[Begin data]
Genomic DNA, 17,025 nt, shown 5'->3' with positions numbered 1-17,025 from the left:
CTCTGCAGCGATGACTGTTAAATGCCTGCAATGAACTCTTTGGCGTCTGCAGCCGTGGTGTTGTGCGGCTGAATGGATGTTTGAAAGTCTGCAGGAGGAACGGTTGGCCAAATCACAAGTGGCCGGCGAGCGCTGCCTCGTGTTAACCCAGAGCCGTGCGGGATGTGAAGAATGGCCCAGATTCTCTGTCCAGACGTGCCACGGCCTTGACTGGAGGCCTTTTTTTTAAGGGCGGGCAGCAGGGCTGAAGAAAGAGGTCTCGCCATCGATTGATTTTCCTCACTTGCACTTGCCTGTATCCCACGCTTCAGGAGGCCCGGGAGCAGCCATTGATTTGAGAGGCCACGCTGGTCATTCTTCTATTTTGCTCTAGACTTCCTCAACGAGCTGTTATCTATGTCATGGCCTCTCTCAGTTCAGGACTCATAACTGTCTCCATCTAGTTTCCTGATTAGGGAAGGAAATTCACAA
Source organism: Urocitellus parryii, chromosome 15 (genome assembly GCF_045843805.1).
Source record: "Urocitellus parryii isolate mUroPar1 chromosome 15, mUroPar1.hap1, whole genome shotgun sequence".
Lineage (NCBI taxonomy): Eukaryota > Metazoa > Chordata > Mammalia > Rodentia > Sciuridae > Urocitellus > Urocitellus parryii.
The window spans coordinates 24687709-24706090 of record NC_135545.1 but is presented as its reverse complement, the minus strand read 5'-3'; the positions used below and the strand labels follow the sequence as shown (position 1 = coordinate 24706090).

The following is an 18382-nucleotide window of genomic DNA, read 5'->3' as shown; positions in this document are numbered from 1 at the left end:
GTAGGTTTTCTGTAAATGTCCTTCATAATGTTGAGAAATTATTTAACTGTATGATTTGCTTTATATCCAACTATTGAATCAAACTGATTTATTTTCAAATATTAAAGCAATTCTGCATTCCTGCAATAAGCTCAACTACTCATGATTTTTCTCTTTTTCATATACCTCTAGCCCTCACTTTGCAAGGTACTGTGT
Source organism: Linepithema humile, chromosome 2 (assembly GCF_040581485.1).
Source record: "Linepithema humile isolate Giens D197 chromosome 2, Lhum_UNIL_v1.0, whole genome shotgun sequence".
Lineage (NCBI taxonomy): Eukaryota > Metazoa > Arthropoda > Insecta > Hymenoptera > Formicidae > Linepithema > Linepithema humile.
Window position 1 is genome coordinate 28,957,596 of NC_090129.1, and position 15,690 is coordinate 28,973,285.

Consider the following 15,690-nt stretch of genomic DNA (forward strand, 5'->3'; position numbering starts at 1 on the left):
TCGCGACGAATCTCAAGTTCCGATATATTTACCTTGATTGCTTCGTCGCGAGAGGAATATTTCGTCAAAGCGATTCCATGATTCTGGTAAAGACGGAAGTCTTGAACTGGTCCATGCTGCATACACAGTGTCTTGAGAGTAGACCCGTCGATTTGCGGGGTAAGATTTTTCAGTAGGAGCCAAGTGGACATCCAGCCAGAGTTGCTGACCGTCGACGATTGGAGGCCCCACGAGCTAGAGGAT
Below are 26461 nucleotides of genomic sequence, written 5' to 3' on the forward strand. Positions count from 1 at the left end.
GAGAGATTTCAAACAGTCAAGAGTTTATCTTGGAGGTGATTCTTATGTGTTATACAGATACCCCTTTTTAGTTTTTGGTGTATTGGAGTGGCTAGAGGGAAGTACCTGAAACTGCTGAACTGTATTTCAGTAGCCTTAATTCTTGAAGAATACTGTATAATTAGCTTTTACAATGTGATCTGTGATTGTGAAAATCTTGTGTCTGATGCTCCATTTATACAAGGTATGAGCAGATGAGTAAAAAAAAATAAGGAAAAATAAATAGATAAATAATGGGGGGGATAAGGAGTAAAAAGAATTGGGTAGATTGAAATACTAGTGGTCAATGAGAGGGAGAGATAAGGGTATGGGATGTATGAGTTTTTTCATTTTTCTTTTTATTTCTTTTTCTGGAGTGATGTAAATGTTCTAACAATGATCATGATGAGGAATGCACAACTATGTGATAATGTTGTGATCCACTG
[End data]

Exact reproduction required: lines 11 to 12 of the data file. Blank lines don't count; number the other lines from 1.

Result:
Lineage (NCBI taxonomy): Eukaryota > Metazoa > Arthropoda > Insecta > Hymenoptera > Formicidae > Linepithema > Linepithema humile.
Window position 1 is genome coordinate 28,957,596 of NC_090129.1, and position 15,690 is coordinate 28,973,285.